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- Every year children suffer needless injury. Children ages 4 to 8 who use booster seats are 59 percent less likely to be injured in a car crash than children who are restrained only by a safety belt, according to a study by Children’s Hospital of Philadelphia (CHOP). According to NHTSA, motor vehicle traffic crashes were the leading cause of death for every age 3 through 33.
- Children ages 4 to 8 are generally too small for adult safety belts (which lay incorrectly on their necks and along their stomachs). These kids need a “boost” to ensure the safety belt will fit securely across their chests, and low and snug across their hips—to help prevent internal injuries, neck, head and spinal injuries, and even ejection and death in the event of a crash.
Children who should use a booster seat
For maximum protection, keep a child in a forward-facing child safety seat with full harness as long as the child fits in this seat. (See the instructions for your child safety seat for best fit.)
A child who weighs between about 35 and 80 lbs
A child who has outgrown a convertible child safety seat
Usually a child who is about 4 to 8 years old and is at least 35” tall
A child who cannot sit with his or her back straight against the vehicle seat back cushion or who cannot sit with knees bent over a vehicle’s seat edge without slouching
Reasons to use a booster seat
Generally, a child who is 4 to 8 years old is not big enough for lap and shoulder belts alone.
A booster seat fills the gap between a convertible child safety seat and the vehicle lap and shoulder belt.
The booster seat raises the child so the vehicle lap and shoulder belt fits well: the lap belt rests low across the upper thighs and the shoulder belt rests snugly on the shoulder across the chest.
Properly fitting lap and shoulder belts reduce the potential for belt-induced injury which can occur when a lap belt is a child’s only restraint.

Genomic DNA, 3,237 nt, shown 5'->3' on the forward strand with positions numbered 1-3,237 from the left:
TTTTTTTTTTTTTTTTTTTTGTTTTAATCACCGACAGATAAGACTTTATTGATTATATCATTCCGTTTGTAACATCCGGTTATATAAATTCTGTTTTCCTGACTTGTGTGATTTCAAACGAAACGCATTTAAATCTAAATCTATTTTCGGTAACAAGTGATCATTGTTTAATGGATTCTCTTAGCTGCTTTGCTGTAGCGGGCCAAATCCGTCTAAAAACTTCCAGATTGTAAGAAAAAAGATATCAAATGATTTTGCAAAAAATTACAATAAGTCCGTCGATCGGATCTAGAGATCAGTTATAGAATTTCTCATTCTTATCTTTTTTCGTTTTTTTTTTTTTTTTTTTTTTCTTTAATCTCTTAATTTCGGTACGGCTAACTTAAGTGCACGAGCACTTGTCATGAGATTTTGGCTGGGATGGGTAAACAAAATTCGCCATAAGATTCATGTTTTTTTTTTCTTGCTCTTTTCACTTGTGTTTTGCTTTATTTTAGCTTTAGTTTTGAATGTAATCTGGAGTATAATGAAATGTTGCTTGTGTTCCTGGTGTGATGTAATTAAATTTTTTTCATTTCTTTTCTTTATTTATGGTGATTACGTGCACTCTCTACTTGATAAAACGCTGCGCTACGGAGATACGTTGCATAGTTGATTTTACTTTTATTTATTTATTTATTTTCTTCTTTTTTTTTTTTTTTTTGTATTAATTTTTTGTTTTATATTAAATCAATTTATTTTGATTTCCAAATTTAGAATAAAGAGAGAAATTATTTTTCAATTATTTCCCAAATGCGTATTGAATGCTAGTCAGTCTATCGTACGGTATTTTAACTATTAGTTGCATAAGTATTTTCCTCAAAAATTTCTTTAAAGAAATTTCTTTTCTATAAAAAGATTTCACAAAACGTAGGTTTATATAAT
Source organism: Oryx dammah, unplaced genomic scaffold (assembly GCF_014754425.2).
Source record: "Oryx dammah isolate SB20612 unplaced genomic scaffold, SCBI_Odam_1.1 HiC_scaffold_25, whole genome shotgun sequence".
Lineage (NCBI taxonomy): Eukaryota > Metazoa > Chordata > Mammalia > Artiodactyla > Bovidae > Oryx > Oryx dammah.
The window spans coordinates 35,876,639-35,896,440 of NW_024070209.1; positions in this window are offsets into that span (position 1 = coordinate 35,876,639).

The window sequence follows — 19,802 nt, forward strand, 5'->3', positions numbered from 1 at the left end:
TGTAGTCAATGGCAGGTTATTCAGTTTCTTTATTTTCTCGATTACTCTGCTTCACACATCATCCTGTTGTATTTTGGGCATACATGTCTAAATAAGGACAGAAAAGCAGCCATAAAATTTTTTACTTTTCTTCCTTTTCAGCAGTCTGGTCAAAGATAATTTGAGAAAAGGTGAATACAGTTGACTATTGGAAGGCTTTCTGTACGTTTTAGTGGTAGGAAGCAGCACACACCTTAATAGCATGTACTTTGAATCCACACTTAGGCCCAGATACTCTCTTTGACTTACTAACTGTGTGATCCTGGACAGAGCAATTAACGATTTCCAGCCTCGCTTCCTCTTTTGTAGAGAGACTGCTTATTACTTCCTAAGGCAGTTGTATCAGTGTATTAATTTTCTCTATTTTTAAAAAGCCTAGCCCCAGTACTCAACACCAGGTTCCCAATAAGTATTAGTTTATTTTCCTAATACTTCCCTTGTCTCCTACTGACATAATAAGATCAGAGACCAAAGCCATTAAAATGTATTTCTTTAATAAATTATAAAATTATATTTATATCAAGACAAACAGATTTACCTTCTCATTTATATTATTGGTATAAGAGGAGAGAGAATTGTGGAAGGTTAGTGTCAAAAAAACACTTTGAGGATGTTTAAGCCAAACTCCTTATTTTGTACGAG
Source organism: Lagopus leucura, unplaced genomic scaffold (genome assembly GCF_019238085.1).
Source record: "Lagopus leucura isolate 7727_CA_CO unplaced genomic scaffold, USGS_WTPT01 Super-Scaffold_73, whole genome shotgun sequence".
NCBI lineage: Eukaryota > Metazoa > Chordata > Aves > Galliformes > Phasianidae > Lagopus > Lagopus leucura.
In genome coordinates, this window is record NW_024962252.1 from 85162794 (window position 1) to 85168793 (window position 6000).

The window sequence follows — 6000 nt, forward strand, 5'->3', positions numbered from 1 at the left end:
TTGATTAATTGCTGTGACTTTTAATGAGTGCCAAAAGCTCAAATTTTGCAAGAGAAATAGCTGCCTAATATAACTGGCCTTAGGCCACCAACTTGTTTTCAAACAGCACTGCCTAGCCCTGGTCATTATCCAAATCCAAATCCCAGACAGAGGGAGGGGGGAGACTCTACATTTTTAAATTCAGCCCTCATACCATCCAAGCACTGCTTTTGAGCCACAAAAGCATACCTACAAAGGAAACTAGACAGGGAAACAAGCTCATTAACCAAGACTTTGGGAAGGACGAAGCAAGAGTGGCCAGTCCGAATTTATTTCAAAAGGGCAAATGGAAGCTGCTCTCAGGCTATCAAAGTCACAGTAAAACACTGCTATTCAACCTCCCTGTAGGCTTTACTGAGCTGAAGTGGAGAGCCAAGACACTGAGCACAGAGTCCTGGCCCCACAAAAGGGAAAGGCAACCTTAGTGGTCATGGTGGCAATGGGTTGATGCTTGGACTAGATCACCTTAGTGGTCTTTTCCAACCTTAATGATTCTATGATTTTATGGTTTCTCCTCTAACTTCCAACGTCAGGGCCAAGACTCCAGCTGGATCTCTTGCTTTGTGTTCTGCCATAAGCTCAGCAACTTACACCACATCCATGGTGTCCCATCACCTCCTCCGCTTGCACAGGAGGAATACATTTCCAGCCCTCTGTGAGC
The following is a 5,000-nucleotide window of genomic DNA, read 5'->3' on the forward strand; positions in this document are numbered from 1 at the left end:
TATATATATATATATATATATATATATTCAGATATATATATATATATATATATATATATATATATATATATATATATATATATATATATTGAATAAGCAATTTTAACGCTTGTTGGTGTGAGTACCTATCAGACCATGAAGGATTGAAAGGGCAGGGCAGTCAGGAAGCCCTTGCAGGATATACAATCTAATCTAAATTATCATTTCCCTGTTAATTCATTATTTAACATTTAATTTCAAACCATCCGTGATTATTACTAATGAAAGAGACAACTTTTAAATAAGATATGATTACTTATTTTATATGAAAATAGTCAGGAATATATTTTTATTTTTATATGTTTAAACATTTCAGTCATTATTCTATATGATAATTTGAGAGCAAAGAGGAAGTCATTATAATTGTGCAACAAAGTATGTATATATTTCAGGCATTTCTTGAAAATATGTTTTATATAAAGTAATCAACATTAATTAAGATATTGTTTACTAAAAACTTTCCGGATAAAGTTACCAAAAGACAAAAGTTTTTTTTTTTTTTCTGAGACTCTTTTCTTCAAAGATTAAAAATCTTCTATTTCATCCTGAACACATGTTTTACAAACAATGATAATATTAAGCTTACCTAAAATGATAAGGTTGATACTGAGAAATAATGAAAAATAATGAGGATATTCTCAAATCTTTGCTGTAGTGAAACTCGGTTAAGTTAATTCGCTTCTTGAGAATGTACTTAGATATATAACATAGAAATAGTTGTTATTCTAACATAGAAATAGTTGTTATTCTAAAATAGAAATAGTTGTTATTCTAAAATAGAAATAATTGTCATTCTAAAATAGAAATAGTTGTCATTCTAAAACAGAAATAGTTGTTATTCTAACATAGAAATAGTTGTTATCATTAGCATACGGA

All children ages 12 and under should sit, properly restrained in the back seat whenever possible. It’s safer!
Never use just a lap belt across a child sitting in a belt-positioning booster.
Never put the shoulder belt behind a child’s arm or back because it eliminates the protection for the upper part of the body and increases the risk of severe injury in a crash.
Never use pillows, books, or towels to boost a child. They can slide around.
State child passenger safety laws apply to infant, convertible, and booster child safety seats.
Buying a booster seat
All booster seats are required by law to comply with the same standards and guidelines as child safety seats.
When buying a booster seat make sure that it has a label stating: This child restraint system conforms to all applicable U.S. Federal Motor Vehicle Safety Standards.
Never use a booster seat that has been in a crash. The seat may have defects that are not visible.
VIRGINIA STATE CODES GOVERNING CHILD RESTRAINT SEATS
§ 46.2-1095. Child restraint devices required when transporting certain children; safety belts for other children less than sixteen years old required; penalty.